This Week's Recommendations

1.      Almost Half of US Births Happen Outside of Marriage: Riley Griffin reports, " Forty percent of all births in the U.S. now occur outside of wedlock, up from 10 percent in 1970." In addition, " The average age an American woman has her first child is now 27, up from 22 in 1970."

2.      The Solution of Our Political Problems is Believing in Satan: Michael Bird has a surprising suggestion regarding our devolving political climate: believe in Satan. He says, " [U]nless you believe in demons, you will begin to demonize whatever political apparatus you find yourself opposing. You will treat your political and cultural opponents not as compatriots with wrong opinions, but as the ultimate enemy of the human race, and imagine that you are involved in a life or death struggle against them. And that, in turn, justifies whatever you think you need to say about them or do to them in order to stop them."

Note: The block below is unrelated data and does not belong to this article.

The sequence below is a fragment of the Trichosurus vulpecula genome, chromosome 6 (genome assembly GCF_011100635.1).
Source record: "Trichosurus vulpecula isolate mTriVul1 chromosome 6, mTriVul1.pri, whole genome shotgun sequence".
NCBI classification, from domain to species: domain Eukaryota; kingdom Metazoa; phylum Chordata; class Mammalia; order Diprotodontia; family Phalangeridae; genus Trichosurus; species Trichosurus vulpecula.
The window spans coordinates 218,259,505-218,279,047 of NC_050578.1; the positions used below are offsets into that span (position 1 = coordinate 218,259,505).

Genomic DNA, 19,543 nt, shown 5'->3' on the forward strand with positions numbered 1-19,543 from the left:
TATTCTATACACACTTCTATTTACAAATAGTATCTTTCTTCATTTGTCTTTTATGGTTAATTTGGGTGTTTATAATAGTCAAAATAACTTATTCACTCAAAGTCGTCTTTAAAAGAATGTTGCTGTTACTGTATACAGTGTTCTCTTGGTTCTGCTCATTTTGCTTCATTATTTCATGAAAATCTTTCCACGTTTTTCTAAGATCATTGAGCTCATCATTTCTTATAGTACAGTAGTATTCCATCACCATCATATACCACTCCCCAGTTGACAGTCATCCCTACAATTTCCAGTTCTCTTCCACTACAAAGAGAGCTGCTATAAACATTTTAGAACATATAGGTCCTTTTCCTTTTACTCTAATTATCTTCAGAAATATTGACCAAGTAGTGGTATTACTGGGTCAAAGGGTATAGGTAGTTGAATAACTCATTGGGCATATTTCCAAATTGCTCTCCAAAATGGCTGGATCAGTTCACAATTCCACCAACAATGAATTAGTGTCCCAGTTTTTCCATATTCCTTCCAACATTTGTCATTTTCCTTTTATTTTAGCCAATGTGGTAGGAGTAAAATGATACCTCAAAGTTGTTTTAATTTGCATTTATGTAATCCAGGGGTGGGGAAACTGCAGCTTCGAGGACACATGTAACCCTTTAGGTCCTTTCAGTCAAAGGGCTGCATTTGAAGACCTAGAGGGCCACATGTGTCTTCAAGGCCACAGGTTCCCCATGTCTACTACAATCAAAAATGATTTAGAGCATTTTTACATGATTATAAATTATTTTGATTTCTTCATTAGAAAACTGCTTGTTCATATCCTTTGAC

3.      5 Troubling Shifts that Mark Modern Culture: JP Moreland's list is insightful. He says, " The second shift is in the realm of guidance for living one’s life, and it goes from truth to the immediate satisfaction of desire."

4.      Don't Reap the Edge of Your Field Michael Kelley on Old Testament harvest laws and the application to our lives: "God did not want His people reaping to the edge. He wanted them to have some margin at the end of their rows. Now, before we disregard this verse as something inapplicable to us, consider why the Lord would make this command. It wasn’t just about preserving His own people. He didn’t tell them to create this kind of margin because doing so is personally healthy and psychologically balanced. He gave the command for the sake of other people who might wander into those fields."